As a potential homebuyer, it’s only natural to assume that the gorgeous four-board fence surrounding the property you want to buy is what demarcates it from the neighbor’s, right? Wrong.
A fence—or any structure, really—can be way, way inside the official property line or encroach into the adjacent property. Not knowing a property’s true borders can, at best, distort your perception of the home’s value, or worse, result in having to tear down structures that violate pre-existing covenants if and when the accurate borders are ever revealed.
This is why getting an up to date survey of a property—whether you’re a buyer or a seller—is important, says real estate attorney Bill Tucker of Tucker Griffin Barnes. In fact, he says there’s been “an epidemic of problems with physical surveys in Charlottesville” which can be prohibitively expensive for whoever ends up buying or selling the house.
A recent example: A house featuring a brand-new $40,000 garage had just gone into foreclosure. A survey revealed that the gorgeous new garage—which was a big selling point for the home—was actually two feet over the property line on two sides, and it violated the official five-foot setback line in the rear by a foot.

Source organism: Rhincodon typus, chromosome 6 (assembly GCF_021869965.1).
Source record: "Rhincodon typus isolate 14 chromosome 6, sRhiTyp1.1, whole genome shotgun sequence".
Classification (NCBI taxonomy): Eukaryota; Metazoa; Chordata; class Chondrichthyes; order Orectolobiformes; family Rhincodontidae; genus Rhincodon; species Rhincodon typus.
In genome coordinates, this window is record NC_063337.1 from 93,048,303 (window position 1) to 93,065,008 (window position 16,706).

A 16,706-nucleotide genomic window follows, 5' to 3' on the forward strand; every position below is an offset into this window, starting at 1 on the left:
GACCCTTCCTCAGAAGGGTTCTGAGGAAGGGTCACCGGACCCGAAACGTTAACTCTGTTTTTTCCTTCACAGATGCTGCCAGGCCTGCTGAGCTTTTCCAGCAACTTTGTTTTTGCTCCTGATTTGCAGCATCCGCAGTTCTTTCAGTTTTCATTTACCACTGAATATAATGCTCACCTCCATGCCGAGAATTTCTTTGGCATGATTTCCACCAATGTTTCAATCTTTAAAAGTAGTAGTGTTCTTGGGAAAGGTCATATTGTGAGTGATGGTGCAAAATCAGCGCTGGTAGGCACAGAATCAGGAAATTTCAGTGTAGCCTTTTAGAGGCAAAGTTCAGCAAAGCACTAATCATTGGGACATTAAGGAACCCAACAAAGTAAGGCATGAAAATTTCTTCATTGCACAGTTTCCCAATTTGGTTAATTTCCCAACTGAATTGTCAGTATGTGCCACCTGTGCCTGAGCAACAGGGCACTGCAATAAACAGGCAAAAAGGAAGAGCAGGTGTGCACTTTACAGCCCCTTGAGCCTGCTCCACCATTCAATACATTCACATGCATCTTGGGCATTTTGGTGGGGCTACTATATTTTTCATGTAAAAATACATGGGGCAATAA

The bank or the potential buyer faced a choice: Either tear down the garage, which would have diminished the value of the property significantly, or try to buy several feet of property along two sides of the garage from the neighbors….and shave the rear wall by a foot.
The buyer ended up going with the latter option (luckily, the neighbors were willing to sell a sliver of their properties!), but it was a set of problems that could have been avoided had the previous owner relied on a plat or survey before starting construction, and been up to date on pre-existing covenants and restrictions.
(A plat is a bird’s eye view of a property’s boundaries. A survey is the same but includes structures on the property as well—the home itself, fences, deck, shed, garage, etc.)
Property lines become distorted for a variety of reasons, says Tucker. One of the more common is when the markers—small, unobtrusive pieces of metal set by the surveyor to mark the property—become lost or buried. Or longtime homeowners and their neighbors rely on physical landmarks—trees, rocks, water—to identify their boundaries, which can change or get lost over time; that faulty information gets passed on to future buyers.
So if you don’t have a survey of your property, get one. Sellers will usually hand off a copy to the buyer. (If you’re a seller, make sure to display it at openings.) But if they don’t, definitely track one down before making an offer. Surprisingly, the county courthouse doesn’t register or record surveys so it’s up to buyers and sellers to keep track of them. Sometimes it’s possible to track one down through the title insurance company. Or commission one yourself from one of the surveying companies in town, like Commonwealth Land Surveying, Old Albemarle Surveying or Residential Surveying Services. A survey costs around $500—a small price to pay if it means avoiding much more expensive hassles later.